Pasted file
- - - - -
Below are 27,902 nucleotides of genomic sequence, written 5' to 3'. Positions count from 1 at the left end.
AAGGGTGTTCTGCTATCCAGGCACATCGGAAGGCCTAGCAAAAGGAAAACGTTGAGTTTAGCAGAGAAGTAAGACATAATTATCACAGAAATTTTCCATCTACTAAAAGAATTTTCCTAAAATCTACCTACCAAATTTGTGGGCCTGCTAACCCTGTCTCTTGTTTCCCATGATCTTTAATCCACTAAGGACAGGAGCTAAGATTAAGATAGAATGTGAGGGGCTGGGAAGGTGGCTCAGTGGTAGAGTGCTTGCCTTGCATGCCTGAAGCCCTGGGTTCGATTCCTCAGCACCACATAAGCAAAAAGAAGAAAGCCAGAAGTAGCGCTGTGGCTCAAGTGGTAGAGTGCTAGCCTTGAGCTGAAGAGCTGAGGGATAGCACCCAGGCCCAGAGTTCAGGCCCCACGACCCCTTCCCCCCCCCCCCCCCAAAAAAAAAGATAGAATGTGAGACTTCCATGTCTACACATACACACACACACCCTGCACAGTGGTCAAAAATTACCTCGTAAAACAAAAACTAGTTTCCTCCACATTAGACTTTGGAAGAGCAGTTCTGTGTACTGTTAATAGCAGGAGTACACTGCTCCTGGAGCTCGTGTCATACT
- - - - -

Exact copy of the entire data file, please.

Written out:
Below are 27,902 nucleotides of genomic sequence, written 5' to 3'. Positions count from 1 at the left end.
AAGGGTGTTCTGCTATCCAGGCACATCGGAAGGCCTAGCAAAAGGAAAACGTTGAGTTTAGCAGAGAAGTAAGACATAATTATCACAGAAATTTTCCATCTACTAAAAGAATTTTCCTAAAATCTACCTACCAAATTTGTGGGCCTGCTAACCCTGTCTCTTGTTTCCCATGATCTTTAATCCACTAAGGACAGGAGCTAAGATTAAGATAGAATGTGAGGGGCTGGGAAGGTGGCTCAGTGGTAGAGTGCTTGCCTTGCATGCCTGAAGCCCTGGGTTCGATTCCTCAGCACCACATAAGCAAAAAGAAGAAAGCCAGAAGTAGCGCTGTGGCTCAAGTGGTAGAGTGCTAGCCTTGAGCTGAAGAGCTGAGGGATAGCACCCAGGCCCAGAGTTCAGGCCCCACGACCCCTTCCCCCCCCCCCCCCCAAAAAAAAAGATAGAATGTGAGACTTCCATGTCTACACATACACACACACACCCTGCACAGTGGTCAAAAATTACCTCGTAAAACAAAAACTAGTTTCCTCCACATTAGACTTTGGAAGAGCAGTTCTGTGTACTGTTAATAGCAGGAGTACACTGCTCCTGGAGCTCGTGTCATACT